More importantly, we got data from the Johnson & Johnson (J&J) vaccine trial out of South Africa just this past Friday. We were lucky. We didn’t know when we conducted the J&J trial that there would be marked viral strain differences between South Africa and the U.S. In fact, when I worked with the company to design the trial, the reason we went to South America and South Africa for an international trial was because J&J is a global company and they wanted a globally developed vaccine. My network was already working with them on their experimental HIV vaccines and we had great investigators in both South Africa and South America who were tackling the COVID-19 epidemic and wanted to help in developing a vaccine. We were conducting so many trials in the U.S., we felt we could distribute some of the work internationally and everyone would benefit. At the time, we didn’t realize how fortuitous this decision was. A month ago, after the South Africans noted that the B.1.351 variant was the main circulating strain in the country, we got nervous because South African scientists were reporting that the B.1.351 variant could not be neutralized by convalescent sera from persons infected with the earlier circulating strains of virus in South Africa. These data were confirmed by a number of U.S.-based laboratories.

Fortunately, this anxiety was alleviated with the recent announcement of the data from the trial. The J&J vaccine protected against hospitalization and death in 88% of the enrollees in South Africa – that’s 88%! Zero deaths in the vaccine group; six in the placebo group. Overall, the vaccine was 57% effective against moderate and severe disease. The efficacy number in the U.S. was 72%; in Brazil, 71%. So, yes, we do have an 18% to 20% difference in the effectiveness in the J&J vaccine. And I will add to that the Novavax vaccine, which showed 90% efficacy in the UK, showed 55% protection in South Africa. So, here too a reduction in efficacy to the South African variant using our current vaccines.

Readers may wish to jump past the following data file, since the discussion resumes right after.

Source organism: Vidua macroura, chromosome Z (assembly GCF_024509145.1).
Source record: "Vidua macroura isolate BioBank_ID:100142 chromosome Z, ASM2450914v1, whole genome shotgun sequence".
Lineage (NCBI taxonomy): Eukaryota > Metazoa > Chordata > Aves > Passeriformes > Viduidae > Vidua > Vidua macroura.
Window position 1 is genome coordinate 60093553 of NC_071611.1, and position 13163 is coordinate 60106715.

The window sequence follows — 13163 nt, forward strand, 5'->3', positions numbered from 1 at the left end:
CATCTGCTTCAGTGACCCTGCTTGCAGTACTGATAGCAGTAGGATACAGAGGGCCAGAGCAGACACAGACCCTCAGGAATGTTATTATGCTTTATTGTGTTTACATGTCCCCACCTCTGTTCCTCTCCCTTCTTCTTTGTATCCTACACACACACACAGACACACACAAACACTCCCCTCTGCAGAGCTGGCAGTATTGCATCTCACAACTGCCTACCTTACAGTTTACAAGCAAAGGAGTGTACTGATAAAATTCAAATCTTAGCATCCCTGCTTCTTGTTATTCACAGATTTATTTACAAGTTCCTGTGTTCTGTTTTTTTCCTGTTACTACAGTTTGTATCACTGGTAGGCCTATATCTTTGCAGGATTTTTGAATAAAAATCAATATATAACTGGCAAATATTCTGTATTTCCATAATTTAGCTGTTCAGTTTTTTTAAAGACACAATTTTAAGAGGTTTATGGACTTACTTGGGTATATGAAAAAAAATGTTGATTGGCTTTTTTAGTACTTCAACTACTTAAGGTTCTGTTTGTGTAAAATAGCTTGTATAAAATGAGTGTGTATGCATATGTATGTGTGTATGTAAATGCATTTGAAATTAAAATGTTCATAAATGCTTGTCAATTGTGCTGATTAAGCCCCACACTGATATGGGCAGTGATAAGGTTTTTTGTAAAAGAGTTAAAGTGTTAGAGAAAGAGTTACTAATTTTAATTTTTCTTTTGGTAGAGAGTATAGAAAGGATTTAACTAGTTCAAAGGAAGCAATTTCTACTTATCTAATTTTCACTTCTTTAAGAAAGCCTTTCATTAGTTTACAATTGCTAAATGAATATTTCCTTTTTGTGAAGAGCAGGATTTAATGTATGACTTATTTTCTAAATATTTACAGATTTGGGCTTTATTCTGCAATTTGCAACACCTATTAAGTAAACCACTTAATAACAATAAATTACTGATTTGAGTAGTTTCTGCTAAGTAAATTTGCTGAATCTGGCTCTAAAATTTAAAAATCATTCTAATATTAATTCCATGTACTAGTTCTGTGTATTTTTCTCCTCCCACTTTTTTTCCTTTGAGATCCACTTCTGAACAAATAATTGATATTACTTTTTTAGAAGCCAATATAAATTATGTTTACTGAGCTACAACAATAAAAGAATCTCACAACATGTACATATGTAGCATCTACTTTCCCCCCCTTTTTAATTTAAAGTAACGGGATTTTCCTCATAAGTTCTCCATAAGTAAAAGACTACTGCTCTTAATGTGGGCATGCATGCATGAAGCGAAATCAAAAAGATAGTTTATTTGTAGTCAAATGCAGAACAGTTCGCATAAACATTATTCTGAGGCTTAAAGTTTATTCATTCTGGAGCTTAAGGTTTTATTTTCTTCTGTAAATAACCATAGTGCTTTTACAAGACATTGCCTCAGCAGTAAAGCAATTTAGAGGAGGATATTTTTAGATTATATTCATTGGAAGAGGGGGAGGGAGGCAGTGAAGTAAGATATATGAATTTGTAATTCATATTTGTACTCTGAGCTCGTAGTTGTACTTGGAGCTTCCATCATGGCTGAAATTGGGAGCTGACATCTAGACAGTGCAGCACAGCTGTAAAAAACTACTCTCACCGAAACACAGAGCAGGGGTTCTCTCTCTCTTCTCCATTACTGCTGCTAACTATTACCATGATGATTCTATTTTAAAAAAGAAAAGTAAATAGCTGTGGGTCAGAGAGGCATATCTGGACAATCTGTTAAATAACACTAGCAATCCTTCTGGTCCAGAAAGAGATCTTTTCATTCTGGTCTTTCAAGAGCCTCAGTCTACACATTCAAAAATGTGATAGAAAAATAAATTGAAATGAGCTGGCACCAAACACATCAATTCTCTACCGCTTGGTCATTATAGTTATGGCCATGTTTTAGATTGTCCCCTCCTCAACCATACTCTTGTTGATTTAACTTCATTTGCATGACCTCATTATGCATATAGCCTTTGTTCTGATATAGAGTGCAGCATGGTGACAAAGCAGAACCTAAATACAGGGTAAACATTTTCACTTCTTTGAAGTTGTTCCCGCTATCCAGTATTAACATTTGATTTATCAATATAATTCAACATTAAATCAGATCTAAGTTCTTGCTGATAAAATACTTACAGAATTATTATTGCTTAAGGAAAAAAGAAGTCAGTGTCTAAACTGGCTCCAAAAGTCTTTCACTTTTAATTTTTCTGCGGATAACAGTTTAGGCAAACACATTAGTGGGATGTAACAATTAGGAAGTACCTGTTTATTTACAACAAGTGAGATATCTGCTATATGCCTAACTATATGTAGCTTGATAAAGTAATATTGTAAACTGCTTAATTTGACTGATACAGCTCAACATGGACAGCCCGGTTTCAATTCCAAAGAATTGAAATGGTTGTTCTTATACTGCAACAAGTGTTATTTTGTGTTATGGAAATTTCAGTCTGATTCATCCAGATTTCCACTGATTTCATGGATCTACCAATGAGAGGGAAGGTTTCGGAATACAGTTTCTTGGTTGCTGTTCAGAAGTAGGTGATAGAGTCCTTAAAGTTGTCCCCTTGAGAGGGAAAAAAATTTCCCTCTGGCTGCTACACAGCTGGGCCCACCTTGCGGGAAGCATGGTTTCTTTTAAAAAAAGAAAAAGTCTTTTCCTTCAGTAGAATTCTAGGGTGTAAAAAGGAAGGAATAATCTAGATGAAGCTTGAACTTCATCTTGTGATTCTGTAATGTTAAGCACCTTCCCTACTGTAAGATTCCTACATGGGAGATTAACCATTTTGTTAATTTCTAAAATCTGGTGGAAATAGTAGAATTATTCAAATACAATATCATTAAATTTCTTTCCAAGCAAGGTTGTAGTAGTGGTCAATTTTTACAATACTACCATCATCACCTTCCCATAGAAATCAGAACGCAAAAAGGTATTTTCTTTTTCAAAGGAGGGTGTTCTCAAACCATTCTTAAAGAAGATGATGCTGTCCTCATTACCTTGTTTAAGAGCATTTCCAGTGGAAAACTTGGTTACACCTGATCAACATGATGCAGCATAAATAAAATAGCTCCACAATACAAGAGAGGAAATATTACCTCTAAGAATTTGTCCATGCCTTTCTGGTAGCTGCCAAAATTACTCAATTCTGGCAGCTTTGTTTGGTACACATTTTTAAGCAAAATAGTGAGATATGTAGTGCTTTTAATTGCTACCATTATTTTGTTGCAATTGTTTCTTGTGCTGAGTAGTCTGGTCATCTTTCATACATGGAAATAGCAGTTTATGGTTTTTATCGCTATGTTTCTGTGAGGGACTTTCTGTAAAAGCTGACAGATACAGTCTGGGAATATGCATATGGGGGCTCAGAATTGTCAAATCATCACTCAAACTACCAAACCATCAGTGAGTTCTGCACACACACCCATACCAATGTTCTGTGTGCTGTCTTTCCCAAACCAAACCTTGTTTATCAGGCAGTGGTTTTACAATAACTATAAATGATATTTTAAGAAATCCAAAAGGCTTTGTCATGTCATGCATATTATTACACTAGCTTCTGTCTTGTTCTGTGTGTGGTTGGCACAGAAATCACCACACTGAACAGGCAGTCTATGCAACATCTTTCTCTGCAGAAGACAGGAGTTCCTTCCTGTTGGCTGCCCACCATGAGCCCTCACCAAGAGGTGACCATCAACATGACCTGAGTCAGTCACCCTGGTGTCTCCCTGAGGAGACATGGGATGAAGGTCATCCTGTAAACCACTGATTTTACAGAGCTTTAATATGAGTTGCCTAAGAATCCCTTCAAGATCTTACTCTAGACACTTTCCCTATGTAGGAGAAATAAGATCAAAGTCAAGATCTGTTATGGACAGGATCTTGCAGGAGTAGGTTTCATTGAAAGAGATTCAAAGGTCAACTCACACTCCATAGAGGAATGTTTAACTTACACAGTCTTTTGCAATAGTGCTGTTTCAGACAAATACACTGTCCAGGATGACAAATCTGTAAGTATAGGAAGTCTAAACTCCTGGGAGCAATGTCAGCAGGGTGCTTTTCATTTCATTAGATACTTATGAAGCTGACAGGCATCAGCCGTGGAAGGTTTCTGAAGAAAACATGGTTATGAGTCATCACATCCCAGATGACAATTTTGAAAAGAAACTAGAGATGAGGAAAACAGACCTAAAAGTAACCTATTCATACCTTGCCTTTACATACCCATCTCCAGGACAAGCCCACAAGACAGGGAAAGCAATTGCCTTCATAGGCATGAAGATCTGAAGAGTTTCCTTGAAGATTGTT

But to put this all in perspective, we must ask ourselves: What’s more important? Do we develop these vaccines to reduce the frequency and severity of us having sore throats and coughs? Or do we develop these vaccines to prevent us from getting hospitalized, or put on oxygen, put on a ventilator, or dying? I think all of us would take a vaccine that prevented us from dying, even though it might still mean a case of COVID-19 with a sore throat and a headache and some body aches for a couple days. I think I’d take that deal. I could elaborate, but I think that’s enough for one message. In my next blog, I’ll talk more about the J&J vaccine and where it fits in the vaccine response in the U.S. and globally. We need a bit more data to become public before we tackle this task. There are lots of opinions here and there’s nothing wrong with that. But it’s been a very good week. This past week has brought two new safe and effective vaccines – Novavax and J&J – into our world. That can be nothing but great news. As in all science, all good clinical trial outcomes lead to more good questions that we’ll need to solve to control this pandemic. To be continued

Larry Corey, Professor of Medicine

Dr. Larry Corey is the leader of the COVID-19 Prevention Network (CoVPN ) Operations Center, which was formed by the National Institute of Allergy and Infectious Diseases at the U.S. National Institutes of Health to respond to the global pandemic and the Chair of the ACTIV COVID 19 Vaccine Clinical Trials Working Group. He is a Professor of Medicine and Virology at University of Washington and a Professor in the Vaccine and Infectious Disease Division and past President and Director of Fred Hutchinson Cancer Research Center.